in John Logsdon and Audrey Schaffer, eds., Perspectives on Space Security, George Washington University, Elliot School of International Affairs; Washington, D.C.
Since the space age began, two competing images have influenced policy debates about space security. One conception sees space as the “final frontier,” a largely lawless environment where conflict is inevitable and superior firepower provides the only reliable protection for satellites and the terrestrial activities that depend on them. The alternative view uses imagery of “the heavens” to suggest that if, and only if, humans can transcend the fear and greed that generate earthly conflict, then there will be a natural harmony of interest that promotes the peaceful use of space for the benefit of all. Neither the “Realist” imagery of unbounded conflict nor the “Idealist” imagery of natural cooperation adequately reflects the amount of effort spent over the past half century on developing rules to manage space operations. When analysts and practitioners do write about the rules for space, they typically focus only on space law, especially those rights and obligations that have been codified by international treaties — another idealized conception of the rules governing space activity.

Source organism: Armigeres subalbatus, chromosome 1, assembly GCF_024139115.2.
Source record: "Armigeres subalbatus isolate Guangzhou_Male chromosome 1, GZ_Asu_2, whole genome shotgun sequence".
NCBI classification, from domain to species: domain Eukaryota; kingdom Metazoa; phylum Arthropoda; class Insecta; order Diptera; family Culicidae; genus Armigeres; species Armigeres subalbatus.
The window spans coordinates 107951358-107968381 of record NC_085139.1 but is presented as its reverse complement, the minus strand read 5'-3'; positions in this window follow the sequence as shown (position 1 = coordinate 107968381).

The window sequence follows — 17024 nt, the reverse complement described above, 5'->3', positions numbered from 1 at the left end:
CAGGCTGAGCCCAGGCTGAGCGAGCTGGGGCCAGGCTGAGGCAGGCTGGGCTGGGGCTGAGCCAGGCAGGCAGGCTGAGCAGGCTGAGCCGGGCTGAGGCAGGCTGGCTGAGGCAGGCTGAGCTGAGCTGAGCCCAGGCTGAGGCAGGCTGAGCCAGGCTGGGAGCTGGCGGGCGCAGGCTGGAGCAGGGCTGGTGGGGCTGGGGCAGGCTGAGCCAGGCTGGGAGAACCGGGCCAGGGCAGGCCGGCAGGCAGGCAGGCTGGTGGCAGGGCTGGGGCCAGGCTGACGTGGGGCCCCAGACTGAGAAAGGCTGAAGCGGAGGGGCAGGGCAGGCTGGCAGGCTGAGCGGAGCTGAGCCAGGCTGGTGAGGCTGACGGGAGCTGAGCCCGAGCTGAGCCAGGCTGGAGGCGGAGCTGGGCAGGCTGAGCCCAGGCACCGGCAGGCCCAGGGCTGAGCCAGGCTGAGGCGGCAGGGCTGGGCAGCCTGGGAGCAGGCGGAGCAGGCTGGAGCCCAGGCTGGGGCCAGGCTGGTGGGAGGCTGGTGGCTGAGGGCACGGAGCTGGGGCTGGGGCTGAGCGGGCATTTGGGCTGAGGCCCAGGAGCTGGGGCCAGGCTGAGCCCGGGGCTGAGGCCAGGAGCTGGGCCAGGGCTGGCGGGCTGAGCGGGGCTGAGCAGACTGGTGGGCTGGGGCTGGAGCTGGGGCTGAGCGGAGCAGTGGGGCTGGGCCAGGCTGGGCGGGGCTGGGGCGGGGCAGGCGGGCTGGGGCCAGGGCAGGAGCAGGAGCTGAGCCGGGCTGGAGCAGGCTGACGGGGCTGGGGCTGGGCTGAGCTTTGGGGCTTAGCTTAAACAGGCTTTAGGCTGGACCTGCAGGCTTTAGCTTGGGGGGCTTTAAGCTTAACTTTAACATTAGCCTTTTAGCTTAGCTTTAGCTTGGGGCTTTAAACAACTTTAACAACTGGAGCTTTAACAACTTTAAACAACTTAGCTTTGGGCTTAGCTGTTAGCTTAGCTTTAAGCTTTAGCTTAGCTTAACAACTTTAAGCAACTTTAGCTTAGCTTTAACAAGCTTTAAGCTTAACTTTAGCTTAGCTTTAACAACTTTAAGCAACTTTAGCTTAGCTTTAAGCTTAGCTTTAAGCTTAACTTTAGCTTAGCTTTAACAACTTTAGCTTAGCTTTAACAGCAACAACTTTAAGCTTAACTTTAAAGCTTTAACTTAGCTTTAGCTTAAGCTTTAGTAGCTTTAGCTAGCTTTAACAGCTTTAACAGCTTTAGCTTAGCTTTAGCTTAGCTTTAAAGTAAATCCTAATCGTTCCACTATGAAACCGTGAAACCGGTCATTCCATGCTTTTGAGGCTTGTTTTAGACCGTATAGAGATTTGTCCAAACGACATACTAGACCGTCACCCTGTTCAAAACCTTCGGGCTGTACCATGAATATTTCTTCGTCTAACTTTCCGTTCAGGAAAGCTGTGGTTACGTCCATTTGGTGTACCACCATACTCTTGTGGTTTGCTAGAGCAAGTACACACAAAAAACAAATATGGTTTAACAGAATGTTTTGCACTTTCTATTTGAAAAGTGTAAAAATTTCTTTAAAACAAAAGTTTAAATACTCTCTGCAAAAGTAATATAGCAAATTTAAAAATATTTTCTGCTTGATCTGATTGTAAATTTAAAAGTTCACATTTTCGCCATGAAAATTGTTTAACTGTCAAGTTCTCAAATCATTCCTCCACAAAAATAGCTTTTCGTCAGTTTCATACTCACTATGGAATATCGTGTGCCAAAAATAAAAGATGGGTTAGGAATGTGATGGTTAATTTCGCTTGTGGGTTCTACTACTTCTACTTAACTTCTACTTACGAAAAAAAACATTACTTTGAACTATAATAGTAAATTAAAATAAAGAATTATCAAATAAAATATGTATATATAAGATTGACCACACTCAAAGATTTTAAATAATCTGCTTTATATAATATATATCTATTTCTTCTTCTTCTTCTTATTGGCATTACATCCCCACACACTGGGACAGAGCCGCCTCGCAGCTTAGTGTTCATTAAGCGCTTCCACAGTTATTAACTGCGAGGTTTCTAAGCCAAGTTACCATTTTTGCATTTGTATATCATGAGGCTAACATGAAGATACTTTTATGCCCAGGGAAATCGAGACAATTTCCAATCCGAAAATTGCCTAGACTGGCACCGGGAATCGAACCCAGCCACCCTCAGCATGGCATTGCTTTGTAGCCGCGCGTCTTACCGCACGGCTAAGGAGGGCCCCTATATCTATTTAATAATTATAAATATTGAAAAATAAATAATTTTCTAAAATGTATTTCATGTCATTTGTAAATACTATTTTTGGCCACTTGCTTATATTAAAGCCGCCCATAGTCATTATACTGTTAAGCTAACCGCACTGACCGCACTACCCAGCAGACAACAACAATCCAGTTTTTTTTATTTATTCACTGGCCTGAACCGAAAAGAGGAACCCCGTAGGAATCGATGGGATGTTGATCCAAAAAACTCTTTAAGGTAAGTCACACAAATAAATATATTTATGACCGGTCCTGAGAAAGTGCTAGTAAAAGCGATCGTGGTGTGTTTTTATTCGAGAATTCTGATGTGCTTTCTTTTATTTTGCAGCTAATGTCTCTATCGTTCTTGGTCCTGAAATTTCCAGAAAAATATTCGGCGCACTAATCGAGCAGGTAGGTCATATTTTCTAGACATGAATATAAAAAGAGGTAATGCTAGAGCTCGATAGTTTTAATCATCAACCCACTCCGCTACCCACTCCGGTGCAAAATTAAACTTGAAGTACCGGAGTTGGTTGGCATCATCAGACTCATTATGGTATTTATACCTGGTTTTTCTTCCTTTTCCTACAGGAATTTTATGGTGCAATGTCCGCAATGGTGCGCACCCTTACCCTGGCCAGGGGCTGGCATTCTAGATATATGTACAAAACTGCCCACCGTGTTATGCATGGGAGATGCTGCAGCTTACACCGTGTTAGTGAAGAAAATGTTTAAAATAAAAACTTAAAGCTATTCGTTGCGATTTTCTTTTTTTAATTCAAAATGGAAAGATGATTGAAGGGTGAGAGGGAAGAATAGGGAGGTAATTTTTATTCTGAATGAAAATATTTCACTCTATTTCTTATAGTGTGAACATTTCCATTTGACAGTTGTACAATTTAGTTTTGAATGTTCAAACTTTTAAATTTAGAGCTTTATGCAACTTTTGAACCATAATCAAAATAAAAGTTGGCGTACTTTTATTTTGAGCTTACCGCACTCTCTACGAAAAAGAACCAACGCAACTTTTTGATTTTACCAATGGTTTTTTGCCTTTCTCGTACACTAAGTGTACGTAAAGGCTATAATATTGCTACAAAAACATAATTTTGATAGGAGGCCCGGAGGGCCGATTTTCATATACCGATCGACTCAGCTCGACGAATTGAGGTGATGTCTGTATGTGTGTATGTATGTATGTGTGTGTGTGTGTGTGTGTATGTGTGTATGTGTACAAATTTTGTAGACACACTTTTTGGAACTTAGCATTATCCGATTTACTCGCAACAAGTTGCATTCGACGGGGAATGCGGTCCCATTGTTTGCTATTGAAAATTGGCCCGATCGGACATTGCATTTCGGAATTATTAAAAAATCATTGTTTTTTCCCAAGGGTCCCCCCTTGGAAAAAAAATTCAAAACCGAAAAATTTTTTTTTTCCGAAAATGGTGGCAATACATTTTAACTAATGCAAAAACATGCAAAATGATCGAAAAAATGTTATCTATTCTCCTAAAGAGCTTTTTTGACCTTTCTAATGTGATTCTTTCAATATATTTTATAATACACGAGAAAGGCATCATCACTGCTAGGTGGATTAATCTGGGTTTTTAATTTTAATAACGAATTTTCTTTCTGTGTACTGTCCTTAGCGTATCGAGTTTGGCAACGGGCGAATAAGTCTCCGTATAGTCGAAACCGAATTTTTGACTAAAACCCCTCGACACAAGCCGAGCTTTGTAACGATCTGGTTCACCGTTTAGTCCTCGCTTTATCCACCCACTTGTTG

This paper broadly defines the rules for space as anything that induces regularity or restraint in behavior beyond what would be predicted on the basis of interests and power alone. This includes not only formal laws, but also principles, norms, informal understandings, common practices, agreed decisionmaking procedures, and institutional arrangements. In other words, this paper analyses space as an extension of an international system where governance occurs on a piecemeal basis in the absence of a world government with supranational law-making and enforcement powers.